Why is NATO Important for Ukraine?
This year, for the first time in its history, Ukraine adopted fundamental military strategic documents. For the first time the full cycle of strategic planning was conducted in close cooperation with NATO and NATO advisors.
We are building the new Army according to NATO standards. Fifteen new brigades are already operational and ready to fight. We have made deep and profound changes in military training and education. We are extremely grateful to NATO Nations, which are participating in the training of Ukrainian troops.
The new Special Operations Force has been created in Ukraine. Together with NATO experts we have redefined the role of the Airborne Forces and the Artillery in the ATO.
At the same time, it is not only about what NATO can do for Ukraine, but what Ukraine can and already does for NATO. We do not expect NATO forces to fight for us. Ukrainian troops defend Ukrainian sovereignty. We have contingency plans for different scenarios of the conflict. Together Ukraine and NATO can be a strong defender of the eastern flank of Europe.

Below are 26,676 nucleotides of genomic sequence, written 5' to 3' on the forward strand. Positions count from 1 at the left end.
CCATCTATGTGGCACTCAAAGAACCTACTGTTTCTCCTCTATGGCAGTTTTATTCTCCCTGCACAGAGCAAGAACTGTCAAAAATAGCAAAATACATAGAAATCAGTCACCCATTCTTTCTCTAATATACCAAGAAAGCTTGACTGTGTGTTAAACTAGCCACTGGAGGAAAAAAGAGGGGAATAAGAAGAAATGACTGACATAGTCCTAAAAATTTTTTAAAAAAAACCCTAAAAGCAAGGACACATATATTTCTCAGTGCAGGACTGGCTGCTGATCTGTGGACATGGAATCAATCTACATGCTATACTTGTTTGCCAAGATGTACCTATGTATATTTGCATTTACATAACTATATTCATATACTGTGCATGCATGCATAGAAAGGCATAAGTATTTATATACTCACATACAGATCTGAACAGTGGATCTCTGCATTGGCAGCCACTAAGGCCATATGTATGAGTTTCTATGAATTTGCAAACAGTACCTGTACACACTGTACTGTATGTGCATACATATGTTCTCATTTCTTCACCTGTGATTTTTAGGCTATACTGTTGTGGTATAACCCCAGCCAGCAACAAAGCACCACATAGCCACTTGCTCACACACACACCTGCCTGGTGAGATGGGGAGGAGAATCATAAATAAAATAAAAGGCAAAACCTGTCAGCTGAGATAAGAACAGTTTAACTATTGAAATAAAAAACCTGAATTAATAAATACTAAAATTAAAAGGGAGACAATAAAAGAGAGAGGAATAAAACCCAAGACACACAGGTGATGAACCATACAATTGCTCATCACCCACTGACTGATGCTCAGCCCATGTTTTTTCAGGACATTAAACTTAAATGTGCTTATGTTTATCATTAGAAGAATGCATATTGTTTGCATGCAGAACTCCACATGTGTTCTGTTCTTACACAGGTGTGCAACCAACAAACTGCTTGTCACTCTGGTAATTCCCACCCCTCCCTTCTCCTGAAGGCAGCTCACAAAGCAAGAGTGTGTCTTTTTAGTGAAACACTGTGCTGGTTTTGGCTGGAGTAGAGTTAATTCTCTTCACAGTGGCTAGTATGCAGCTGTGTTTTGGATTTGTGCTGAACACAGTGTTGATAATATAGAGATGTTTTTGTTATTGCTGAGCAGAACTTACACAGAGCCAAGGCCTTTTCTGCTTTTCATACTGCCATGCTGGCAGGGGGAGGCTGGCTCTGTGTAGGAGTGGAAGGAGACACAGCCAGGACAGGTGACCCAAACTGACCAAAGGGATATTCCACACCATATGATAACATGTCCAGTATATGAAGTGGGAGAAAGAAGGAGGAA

Ukraine has a unique experience of fighting the largest Army in Europe. Not a single NATO member state fought with a modernized Russian Army. Ukraine has a successful experience of having countered Russian hybrid warfare tactics for two years. We inflicted severe physical casualties to Russian troops, ruined their plans to invade half of Ukraine and stopped Russian advance in Donbas.
Ukraine can contribute to NATO collective security with practical experience of Ukrainian troops, as well as security service and military intelligence. At the same time, we expect that NATO will continue to support Ukraine’s territorial sovereignty particularly by strong political and diplomatic efforts. My strongest appeal to the international community is to consolidate and to maintain pressure on Russia until it stops aggression and returns to adherence to the international law.